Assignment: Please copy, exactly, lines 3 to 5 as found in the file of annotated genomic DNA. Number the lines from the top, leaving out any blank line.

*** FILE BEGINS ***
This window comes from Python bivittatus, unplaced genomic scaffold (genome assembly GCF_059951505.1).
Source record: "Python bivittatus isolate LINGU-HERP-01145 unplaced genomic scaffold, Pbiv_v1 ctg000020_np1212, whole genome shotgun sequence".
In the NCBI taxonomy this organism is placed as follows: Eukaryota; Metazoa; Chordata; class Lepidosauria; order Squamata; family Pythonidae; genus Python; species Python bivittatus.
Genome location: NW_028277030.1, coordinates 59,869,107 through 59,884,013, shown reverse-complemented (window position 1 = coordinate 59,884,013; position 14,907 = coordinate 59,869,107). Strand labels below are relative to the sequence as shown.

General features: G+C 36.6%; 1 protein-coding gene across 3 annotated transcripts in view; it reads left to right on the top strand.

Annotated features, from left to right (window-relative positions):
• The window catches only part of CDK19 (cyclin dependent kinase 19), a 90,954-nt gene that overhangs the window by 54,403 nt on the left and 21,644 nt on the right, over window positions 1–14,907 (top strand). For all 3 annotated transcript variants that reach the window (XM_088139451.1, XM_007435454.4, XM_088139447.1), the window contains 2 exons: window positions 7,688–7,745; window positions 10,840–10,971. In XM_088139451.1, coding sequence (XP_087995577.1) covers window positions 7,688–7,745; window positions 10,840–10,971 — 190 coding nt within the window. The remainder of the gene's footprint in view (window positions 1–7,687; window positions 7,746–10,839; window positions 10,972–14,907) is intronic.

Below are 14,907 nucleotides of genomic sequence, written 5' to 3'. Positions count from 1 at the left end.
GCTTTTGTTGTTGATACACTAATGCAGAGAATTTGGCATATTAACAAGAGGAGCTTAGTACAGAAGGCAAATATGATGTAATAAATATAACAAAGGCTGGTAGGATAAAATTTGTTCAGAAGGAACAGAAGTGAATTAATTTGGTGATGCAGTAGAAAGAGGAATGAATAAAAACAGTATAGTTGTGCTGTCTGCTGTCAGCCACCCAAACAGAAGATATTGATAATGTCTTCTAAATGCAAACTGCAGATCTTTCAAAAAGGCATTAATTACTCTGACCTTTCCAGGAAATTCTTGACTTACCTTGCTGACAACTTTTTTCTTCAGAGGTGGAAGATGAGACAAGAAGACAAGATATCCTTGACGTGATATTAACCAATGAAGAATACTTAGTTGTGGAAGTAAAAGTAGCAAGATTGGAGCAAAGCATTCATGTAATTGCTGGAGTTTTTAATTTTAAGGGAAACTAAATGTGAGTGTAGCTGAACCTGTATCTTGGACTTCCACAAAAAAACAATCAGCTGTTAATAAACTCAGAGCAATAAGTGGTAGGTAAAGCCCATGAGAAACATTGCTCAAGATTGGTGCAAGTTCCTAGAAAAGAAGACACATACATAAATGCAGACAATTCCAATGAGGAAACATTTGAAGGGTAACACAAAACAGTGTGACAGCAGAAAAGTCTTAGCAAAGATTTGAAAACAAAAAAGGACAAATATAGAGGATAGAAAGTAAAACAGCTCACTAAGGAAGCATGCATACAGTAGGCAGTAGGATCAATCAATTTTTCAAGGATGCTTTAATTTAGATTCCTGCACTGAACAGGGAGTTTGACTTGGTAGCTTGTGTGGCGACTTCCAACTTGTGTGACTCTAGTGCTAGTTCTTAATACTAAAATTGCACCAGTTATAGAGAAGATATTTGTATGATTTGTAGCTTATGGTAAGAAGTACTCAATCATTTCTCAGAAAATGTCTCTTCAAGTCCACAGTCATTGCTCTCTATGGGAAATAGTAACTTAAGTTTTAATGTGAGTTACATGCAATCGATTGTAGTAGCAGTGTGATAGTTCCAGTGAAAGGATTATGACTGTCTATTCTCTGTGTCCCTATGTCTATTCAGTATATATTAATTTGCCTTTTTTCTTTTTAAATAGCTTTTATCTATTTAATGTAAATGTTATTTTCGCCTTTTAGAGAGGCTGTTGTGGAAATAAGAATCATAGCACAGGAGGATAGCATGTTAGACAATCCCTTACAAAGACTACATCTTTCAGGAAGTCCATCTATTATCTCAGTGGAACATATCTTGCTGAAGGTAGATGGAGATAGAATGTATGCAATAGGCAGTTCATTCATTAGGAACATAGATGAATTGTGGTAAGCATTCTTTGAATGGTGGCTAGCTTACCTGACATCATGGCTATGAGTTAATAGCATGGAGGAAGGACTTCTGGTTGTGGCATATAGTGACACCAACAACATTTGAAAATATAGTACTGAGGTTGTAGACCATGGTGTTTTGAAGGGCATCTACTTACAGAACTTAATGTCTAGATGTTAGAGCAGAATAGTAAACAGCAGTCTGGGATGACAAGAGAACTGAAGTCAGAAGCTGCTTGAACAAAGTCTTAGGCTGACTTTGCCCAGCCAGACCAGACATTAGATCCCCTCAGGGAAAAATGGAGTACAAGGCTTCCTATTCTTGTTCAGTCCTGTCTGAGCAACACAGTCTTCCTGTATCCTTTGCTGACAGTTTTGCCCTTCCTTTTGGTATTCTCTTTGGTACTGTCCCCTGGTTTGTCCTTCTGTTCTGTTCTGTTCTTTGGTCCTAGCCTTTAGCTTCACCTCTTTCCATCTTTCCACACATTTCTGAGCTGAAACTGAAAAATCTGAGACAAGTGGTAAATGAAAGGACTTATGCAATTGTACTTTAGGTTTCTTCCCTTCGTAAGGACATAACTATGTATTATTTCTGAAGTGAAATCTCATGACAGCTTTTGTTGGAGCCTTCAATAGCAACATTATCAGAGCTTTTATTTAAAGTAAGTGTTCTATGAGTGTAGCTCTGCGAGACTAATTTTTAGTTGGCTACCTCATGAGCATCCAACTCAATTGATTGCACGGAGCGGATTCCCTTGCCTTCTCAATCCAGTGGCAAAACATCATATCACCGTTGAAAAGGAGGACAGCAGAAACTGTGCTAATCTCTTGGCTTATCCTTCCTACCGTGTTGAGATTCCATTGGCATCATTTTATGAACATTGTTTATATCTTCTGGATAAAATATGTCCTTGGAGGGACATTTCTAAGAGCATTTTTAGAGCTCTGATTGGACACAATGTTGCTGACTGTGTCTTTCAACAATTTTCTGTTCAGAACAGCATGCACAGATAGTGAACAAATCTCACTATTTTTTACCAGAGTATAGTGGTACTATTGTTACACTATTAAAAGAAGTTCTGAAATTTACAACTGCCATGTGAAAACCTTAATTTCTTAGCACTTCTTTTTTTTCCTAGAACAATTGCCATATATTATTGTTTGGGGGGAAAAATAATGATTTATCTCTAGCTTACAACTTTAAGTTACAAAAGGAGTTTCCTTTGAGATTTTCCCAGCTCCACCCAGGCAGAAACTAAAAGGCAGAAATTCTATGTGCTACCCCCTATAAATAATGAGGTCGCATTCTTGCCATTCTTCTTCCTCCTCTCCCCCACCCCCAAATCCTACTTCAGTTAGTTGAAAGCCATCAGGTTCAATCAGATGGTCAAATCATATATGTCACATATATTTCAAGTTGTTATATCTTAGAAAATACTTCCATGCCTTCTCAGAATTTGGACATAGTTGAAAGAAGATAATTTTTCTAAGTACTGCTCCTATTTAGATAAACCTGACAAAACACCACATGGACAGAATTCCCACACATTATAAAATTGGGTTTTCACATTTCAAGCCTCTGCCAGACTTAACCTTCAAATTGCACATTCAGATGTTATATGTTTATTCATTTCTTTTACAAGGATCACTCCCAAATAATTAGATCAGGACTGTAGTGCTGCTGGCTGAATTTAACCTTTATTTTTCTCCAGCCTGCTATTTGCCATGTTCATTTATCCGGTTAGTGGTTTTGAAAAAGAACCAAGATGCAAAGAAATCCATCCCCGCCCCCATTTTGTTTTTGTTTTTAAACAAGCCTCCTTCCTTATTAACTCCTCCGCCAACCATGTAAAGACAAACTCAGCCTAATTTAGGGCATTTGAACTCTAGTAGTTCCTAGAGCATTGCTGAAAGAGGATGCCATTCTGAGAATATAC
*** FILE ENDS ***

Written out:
In the NCBI taxonomy this organism is placed as follows: Eukaryota; Metazoa; Chordata; class Lepidosauria; order Squamata; family Pythonidae; genus Python; species Python bivittatus.
Genome location: NW_028277030.1, coordinates 59,869,107 through 59,884,013, shown reverse-complemented (window position 1 = coordinate 59,884,013; position 14,907 = coordinate 59,869,107). Strand labels below are relative to the sequence as shown.

General features: G+C 36.6%; 1 protein-coding gene across 3 annotated transcripts in view; it reads left to right on the top strand.